Supreme Court success for Keoghs and UK Insurance
News And Events28/03/2019
Facts of the case
Mr Holden accidentally set fire to his vehicle whilst repairing it at the premises of his employer, Phoenix Engineering. Mr Holden was using a welding torch to repair the vehicle when he set fire to it. The fire spread and caused over £2million of damage to Phoenix and its neighbours premises.
Clause 1a of the motor policy provided that “we will cover you for your legal responsibility if you have an accident in your vehicle and: you kill or injure someone; [or] you damage their property …..” The policy also included a certificate that it satisfied the requirements of relevant legislation. Under the Road Traffic Act 1988 (RTA) motor policies must provide cover “in respect of any liability…incurred… in respect of… damage to property caused by, or arising out of, the use of the vehicle on a road or other public place.”
The High Court held that the motor policy did not cover Mr Holden’s accident because it arose out of his negligent repair of his vehicle, not its use. Phoenix appealed the decision to the Court of Appeal. It allowed the appeal and held that as the wording did not provide the cover required by the law, they would construe Clause 1a of the policy to mean “we will cover you for your legal responsibility if there is an accident involving your vehicle”. UK Insurance appealed this decision to the Supreme Court.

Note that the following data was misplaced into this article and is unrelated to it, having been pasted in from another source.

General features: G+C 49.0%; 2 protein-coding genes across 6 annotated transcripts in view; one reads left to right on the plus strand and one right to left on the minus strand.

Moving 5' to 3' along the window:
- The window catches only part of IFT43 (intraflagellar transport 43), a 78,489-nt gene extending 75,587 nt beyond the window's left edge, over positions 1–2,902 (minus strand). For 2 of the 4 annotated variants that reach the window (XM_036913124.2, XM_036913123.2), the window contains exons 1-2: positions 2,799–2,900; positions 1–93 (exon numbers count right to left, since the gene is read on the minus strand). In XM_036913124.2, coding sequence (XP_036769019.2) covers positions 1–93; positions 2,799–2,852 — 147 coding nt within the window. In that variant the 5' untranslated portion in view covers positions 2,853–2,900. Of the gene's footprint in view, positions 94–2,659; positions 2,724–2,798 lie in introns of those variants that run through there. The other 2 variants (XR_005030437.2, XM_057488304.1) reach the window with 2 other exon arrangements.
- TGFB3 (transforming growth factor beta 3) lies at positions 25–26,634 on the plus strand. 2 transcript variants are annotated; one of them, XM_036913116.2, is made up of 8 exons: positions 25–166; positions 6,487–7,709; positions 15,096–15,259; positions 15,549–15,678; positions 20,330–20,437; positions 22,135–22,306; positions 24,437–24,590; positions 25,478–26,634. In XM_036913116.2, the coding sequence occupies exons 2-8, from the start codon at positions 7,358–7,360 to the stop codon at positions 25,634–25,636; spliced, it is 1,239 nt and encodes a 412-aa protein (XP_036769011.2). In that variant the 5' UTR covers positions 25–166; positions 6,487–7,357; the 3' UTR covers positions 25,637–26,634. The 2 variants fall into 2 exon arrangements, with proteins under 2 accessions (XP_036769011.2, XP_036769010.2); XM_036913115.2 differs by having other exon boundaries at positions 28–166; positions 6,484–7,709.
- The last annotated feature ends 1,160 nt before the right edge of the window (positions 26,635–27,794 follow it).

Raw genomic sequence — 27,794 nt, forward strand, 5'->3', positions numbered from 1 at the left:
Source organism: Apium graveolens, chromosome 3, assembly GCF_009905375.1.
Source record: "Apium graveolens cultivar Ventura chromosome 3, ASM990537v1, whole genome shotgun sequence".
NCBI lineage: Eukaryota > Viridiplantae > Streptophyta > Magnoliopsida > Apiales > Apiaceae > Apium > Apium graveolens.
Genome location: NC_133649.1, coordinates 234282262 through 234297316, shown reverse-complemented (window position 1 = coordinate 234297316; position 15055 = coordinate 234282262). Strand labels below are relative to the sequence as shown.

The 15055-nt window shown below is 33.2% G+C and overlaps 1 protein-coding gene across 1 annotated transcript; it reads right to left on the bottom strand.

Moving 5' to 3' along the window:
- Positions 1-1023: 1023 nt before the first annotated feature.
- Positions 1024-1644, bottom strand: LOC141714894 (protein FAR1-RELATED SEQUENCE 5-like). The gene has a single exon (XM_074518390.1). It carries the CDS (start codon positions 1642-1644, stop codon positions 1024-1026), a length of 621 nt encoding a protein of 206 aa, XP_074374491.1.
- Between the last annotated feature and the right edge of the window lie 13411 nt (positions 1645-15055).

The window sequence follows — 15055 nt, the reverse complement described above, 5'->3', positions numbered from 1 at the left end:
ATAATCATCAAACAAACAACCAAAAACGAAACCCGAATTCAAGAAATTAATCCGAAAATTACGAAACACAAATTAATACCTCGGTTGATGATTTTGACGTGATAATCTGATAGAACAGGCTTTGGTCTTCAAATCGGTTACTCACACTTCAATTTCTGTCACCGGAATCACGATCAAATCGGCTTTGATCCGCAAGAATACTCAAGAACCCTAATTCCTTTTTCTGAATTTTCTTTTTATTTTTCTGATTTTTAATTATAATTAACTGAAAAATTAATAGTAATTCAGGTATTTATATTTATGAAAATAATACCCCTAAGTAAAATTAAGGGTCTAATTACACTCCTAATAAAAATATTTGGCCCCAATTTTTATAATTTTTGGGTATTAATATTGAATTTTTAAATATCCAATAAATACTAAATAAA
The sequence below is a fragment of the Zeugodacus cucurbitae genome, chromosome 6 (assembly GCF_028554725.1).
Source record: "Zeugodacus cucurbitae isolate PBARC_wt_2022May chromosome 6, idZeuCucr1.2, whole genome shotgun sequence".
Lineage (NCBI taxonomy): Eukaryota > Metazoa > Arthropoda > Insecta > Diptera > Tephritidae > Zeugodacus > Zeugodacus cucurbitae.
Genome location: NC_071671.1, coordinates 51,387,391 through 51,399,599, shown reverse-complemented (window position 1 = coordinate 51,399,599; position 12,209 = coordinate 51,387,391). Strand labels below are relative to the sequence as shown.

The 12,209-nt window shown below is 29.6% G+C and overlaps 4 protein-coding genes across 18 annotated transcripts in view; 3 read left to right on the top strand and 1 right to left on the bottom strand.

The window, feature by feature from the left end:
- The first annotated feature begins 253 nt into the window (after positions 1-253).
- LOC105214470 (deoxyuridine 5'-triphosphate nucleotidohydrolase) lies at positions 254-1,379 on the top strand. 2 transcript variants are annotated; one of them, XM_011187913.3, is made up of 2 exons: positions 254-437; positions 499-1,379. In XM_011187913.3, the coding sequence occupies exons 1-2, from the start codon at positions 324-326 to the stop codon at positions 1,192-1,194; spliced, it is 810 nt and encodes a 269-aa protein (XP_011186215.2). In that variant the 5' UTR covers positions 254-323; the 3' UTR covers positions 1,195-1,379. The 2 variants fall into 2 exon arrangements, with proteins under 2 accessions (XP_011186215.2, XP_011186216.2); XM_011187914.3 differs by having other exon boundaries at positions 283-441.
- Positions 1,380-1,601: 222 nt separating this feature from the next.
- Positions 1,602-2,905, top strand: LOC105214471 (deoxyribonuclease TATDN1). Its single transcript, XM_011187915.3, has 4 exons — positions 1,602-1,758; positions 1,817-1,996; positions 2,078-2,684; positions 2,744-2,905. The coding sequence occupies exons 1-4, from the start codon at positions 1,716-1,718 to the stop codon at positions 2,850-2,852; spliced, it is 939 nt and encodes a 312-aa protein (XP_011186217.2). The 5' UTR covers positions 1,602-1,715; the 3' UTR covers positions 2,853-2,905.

The Supreme Court unanimously allowed the appeal and found that:
- The policy must be construed so that the third party cover meets the cover required by the law. This meant reading words into Clause 1a.
- The Court of Appeal went too far by doing so in a way to extend cover to any accident involving Mr Holden’s vehicle.
- The necessary correction to the policy is to extend cover beyond what was expressly provided to that which the RTA requires and no more.
- Mr Holden’s accident did not fall within the cover provided by Clause 1a as interpreted by the Supreme Court as his vehicle was being repaired on private property and was not being used. Further, the damage caused arose out of his negligent repair not his prior use of the vehicle as a means of transport.
Matthew Rogers, partner in the Property Risks and Coverage team who led the case on behalf of UK Insurance, commented:“This is an important decision for motor insurers because if the Court of Appeal decision was allowed to stand, it could have widened the potential liabilities covered by motor policies to any accident involving a vehicle.”